Church-based development initiative addresses social justice and inequality issues
Timeline: 1 year
Anticipated Lives Impacted: 450
Total Amount Requested: $67,720
In their own words:
“I was part of a very cultural and traditional church when I met some people from The Warehouse. When I first met Craig I said, ‘No, this church is from the Bible and we cannot change.’ But then I grew and was challenged about how I ran the church, and changed. … They helped me in my vision.” — The Rev, Aaron, church leader
Post-apartheid South Africa is now facing a unique and complex set of challenges, including deep divisions and inequalities throughout society. Local communities are experiencing severe economic inequality, unemployment, inadequate housing, lack of healthcare and education, and extensive alcohol and drug abuse.
While church leaders are in a unique position to provide more extensive support to communities, very few have the knowledge and resources to understand how to do this effectively. This limits the impact that the church is able to have within a community and region.
The Warehouse Trust, established in 2003 by the Anglican Parish of St. John’s Parish Wynberg in Cape Town, South Africa, seeks to inspire, equip and connect local churches to promote church-based development initiatives. It has adopted a vision of just and transformed communities, where the vulnerable are supported and cared for by the local church. With the proper training and support systems, church leaders can address spiritual and physical needs. The Warehouse Trust will engage church leaders by providing the training to address social justice and inequality issues.
This project benefits 450 people:
450 people demonstrate increased spiritual engagement, including 300 church members who attend church events on transformational development; 50 people who increase in their understanding of God’s Word, including 25 church leaders who attend small-group coaching and mentoring sessions focused on how to help churches address poverty and injustice in their communities; 20 church leaders who attend retreats to reflect and engage with other leaders for peer support, and five church leaders who attend sessions focused on the role of the church; and 100 people who take action inspired by God’s Word, including 60 lay and ordained leaders who network through quarterly forums on improving their communities and 40 people who attend monthly sessions where they actively address community transformation.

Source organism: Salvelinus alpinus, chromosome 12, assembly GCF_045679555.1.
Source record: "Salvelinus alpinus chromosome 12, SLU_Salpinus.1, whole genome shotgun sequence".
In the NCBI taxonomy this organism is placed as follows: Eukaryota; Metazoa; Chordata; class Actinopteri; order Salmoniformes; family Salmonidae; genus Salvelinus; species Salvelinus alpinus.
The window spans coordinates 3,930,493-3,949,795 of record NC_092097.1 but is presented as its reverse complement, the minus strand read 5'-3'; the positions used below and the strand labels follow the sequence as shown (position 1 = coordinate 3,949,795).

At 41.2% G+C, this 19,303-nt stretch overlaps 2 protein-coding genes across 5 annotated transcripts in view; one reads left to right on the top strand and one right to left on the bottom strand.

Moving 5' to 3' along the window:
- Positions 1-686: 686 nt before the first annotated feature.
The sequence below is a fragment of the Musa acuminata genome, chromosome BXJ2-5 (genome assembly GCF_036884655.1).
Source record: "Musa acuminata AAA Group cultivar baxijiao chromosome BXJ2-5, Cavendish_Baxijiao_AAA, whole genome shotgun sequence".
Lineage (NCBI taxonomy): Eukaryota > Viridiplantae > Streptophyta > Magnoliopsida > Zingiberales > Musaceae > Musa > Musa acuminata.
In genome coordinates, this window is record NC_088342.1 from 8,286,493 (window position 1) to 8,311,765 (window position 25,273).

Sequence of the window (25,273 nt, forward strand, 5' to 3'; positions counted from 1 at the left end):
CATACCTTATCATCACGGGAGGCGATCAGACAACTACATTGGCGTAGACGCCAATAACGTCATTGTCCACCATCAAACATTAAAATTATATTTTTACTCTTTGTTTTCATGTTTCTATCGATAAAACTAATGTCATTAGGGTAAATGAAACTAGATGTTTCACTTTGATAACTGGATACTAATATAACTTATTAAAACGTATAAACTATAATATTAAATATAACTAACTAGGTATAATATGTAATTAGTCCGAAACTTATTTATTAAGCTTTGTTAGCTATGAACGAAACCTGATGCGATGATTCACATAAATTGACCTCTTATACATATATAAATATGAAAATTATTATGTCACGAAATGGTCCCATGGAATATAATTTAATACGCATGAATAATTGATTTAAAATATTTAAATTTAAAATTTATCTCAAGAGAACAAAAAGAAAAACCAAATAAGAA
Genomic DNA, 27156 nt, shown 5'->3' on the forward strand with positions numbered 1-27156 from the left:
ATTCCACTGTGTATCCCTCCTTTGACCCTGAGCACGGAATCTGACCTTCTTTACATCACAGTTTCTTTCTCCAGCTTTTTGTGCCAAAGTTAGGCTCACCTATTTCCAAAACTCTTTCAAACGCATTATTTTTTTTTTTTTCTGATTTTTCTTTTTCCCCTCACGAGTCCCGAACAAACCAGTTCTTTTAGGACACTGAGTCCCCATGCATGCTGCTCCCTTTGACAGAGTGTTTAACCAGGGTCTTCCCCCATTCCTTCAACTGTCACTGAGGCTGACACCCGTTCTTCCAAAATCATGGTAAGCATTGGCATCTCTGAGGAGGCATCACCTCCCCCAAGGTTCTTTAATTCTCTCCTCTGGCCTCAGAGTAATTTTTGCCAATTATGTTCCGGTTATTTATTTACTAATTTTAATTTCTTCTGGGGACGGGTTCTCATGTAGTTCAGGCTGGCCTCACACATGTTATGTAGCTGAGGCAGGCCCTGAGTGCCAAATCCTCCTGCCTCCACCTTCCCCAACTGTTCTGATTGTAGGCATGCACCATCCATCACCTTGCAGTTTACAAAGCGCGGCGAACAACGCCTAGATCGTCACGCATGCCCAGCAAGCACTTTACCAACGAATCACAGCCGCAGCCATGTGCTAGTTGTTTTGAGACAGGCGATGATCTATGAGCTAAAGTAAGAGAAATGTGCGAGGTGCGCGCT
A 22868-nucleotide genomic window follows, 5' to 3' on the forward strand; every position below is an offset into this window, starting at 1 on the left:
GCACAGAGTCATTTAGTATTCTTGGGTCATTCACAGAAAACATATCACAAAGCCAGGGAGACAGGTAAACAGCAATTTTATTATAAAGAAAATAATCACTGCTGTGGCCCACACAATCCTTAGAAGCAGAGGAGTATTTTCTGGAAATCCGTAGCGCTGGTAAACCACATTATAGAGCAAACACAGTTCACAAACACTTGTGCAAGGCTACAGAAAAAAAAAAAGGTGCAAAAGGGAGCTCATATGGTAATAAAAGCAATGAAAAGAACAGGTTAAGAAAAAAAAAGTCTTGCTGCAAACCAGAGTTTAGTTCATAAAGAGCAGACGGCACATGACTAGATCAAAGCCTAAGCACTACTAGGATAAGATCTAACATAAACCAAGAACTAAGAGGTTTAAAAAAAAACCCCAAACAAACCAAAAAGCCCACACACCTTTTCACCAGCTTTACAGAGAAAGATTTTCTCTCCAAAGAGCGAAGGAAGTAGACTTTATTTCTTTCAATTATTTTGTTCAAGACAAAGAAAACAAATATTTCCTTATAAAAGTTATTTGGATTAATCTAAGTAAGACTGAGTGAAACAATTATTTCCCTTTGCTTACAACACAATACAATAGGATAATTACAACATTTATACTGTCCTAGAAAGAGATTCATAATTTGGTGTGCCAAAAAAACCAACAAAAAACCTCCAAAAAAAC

The Warehouse Trust works with 20 to 25 churches and church leaders who are engaged in transformational development in their communities. Its church-leader engagement strategy, which includes ordained and lay leaders, takes a three-tiered approach. The first tier includes small-group coaching and bi-monthly men- toring sessions; ongoing process facilitation to help churches address poverty, injustice and division in their congregations and communities; and bi-annual retreats. The second tier includes quarterly forums that focus on issues faced by churches in Cape Town, annual clergy classes, training workshops and monthly “Justice Saturdays” that address poverty, injustice and division. The third tier involves church leaders engaging further through various communication platforms with various virtual, physical and organizational resources.
Measuring impact: Staff at the Warehouse Trust has monitoring mechanisms to record and analyze the success of the project, including a database and feedback surveys. Staff track participation and report back to church leaders.